The area was dragged with hooks in a government-sponsored effort to establish what had actually transpired. It was established that the mysterious monolithic Horseblock shoal had also vanished. Some suggested the 200-ton Speedy was capable of up-ending - of toppling over this unusual formation.

Speedy became the latest of nearly 100 ships The Sophiasburgh Triangle had claimed since the beginning of the 18th century, adding to fears that the area was too dangerous for a major port.

Legacy[edit]

In part due to this disaster, Presqu'ile was deemed an inappropriate and "inconvenient" location for a district town. The incident was called "a disaster felt by the Bench, the Bar Society, the Legislature and the Country." [2] The new settlement at Newcastle was abandoned and the district centre was moved to Amherst (now known as Cobourg) in 1805. A new town bearing the name of Newcastle was established some 50 years later, in a different location.

Each summer the story of Speedy is told through a history play as part of Presqu'ile Provincial Park's Natural Heritage Education program. The story is also told by an interactive video display at the point in the Lighthouse Interpretive Centre. The point is also home to a commemorative plaque, erected by the Ontario Historical Society.[3] A play about the sinking was put on at Harbourfront Centre in Toronto in 2017.[4]

Search for wreck[edit]

Ed Burtt, a wreck hunter searched for the wreck and claimed to have found it in 1990, and hoped to salvage it under maritime laws. Burtt recovered some items from the wreck, potentially identifying it. He kept the location secret, planning to house relics in an exhibit space.[5] Burtt passed away in 2017 without revealing the location of the wreck. Other divers plan to continue the search.[6]

Casualties[edit]

Records are not clear, listing somewhere between 20 and 39 passengers aboard Speedy, along with her crew of 6. It may never be known exactly how many were killed in the sinking. Those lost included:[7]

  • Lieutenant Thomas Paxton, Captain of HMS Speedy
  • John Cameron, Speedy crew member
  • Francis Labard, Speedy crew member
  • Ogetonicut, accused murderer
  • Angus Macdonell, defence lawyer and member of the Upper Canada House of Assembly
  • George Cowan, Coldwater-based fur trader and interpreter employed by the government's Indian Department
  • Justice Thomas Cochran, the trial judge, Judge of the Court of King's Bench of Upper Canada
  • Robert Isaac Dey Grey, prosecutor and the first Solicitor-General of Upper Canada
  • Simon Baker, slave of Dey Grey
  • John Anderson, law student
  • John Stegman, land surveyor of the Surveyor-General's Office, possible trial witness
  • James Ruggles, Justice of the Peace, possible trial witness
  • Two or three unnamed First Nations men and women, trial witnesses
  • John Fisk, High Constable of York, first police officer killed in the line of duty in the Ontario and Canada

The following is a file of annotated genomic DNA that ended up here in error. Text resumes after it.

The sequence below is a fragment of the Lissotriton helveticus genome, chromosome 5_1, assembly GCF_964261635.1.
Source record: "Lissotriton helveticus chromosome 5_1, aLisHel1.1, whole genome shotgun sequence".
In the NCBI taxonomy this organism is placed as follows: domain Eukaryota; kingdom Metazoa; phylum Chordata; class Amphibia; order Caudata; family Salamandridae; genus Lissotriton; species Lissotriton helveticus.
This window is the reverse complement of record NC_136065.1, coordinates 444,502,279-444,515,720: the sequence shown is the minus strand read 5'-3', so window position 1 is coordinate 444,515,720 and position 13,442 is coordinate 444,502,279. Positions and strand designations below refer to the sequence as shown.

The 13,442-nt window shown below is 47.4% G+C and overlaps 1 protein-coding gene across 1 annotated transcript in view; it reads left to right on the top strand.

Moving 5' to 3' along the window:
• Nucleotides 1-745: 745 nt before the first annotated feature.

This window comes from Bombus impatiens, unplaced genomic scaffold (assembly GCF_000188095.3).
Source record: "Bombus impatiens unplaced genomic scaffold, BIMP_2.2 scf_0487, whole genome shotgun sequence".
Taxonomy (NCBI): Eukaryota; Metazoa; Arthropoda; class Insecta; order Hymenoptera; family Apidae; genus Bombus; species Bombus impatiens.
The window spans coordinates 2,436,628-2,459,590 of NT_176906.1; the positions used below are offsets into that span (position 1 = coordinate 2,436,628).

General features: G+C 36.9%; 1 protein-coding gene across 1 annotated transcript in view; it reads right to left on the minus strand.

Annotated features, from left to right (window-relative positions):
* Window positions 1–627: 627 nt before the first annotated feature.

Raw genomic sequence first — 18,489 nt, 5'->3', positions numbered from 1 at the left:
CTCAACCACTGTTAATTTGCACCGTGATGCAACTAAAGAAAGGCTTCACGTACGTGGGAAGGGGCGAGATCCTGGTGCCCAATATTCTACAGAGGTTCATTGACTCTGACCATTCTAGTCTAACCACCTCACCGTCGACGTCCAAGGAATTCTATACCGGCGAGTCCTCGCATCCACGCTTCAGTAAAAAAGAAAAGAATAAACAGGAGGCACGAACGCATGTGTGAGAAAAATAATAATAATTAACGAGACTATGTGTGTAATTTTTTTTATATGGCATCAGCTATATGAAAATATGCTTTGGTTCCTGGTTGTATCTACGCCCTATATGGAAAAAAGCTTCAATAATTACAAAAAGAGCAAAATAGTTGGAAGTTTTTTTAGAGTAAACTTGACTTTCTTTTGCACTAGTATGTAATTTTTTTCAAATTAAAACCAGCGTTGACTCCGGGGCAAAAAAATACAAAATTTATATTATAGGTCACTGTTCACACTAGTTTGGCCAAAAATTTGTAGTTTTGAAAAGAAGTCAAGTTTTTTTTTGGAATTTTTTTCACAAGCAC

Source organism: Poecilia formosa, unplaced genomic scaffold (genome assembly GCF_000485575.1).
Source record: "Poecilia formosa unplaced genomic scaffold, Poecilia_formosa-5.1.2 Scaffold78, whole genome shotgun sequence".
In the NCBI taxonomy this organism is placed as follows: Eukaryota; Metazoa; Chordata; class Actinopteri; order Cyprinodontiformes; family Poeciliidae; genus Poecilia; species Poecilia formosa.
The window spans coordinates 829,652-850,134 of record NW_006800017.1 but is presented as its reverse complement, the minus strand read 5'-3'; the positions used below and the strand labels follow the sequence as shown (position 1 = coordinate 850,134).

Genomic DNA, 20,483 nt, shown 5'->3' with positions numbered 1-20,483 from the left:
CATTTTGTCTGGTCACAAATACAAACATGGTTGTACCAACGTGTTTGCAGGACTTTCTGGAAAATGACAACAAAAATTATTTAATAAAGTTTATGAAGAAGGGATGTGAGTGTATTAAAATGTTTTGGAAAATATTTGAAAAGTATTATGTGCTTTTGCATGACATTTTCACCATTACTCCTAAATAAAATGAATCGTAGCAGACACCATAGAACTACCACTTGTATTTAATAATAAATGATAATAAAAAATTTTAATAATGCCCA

• Jacob Herchmer, prominent Loyalist merchant and fur trader, Lieutenant in York Militia
  • Two young children, sent on the "safer" Speedy by overland-travelling parents who could not afford passage for themselves

References[edit]

  1. ^ Butts 2010, p. 7.
  2. ^ Upper Canada's Lieutenant-Generals and the Colonial Office
  3. ^ "The Loss of the "Speedy"". ontarioplaques.com. Retrieved 2 November 2018.
  4. ^ "The Speedy - UnSpun Theatre". Retrieved 2 November 2018.
  5. ^ Vyhnak, Carol (18 August 2012). "One man's quest to recover artifacts from Lake Ontario shipwreck brings little-known part of Canada's heritage to light". Toronto Star.
  6. ^ Lee-Shanok, Philip (28 October 2018). "Search is on for HMS Speedy — the ship that changed history". CBC News. Retrieved 2 November 2018.
  7. ^ Butts 2010, pp. 4–6.

Bibliography[edit]

  • Butts, Ed (2010). Shipwrecks, Monsters, and Mysteries of the Great Lakes. Toronto, Ontario, Canada: Tundra Books. ISBN 978-1-77049-206-6.
  • Lyon, David (1997). The Sailing Navy List: All the Ships of the Royal Navy, Built, Purchased and Captured, 1688-1860. London. ISBN 0-85177-864-X.
  • Malcomson, Robert (1998). Lords of the Lake. Annapolis. ISBN 1-55750-532-2.
  • Malcomson, Robert (2001). Warships of the Great Lakes: 1754-1834. Annapolis. ISBN 1-55750-910-7.
  • Moore, Jonathan (2006). Archaeological and Historical Investigations of Three War of 1812 Wrecks at Kingston, Ontario : HMS St. Lawrence, HMS Kingston and HMS Burlington : Report for Province of Ontario Licence to Conduct Archaeological Exploration or Fieldwork 1999-096 at Sites BbGd-6, BbGc-45 and BbGc-46. Ottawa. ISBN 0-9781712-0-9.
  • Townsend, Robert B. (1998). The story of H.M.S. Speedy: based on the writings of C.H.J. Snider. Carrying Place, Ont. ISBN 0-9683798-0-X.
  • Varhola, Michael O (2008). Shipwrecks and lost treasures, Great Lakes : legends and lore, pirates and more!. Guilford, Conn.: Globe Pequot.
  • Winfield, Rif (2005). British Warships in the Age of Sail 1793-1817: Design, Construction, Careers and Fates. London. ISBN 1-86176-246-1.

External links[edit]

Coordinates: 43°48′50″N 76°47′20″W / 43.814°N 76.789°W / 43.814; -76.789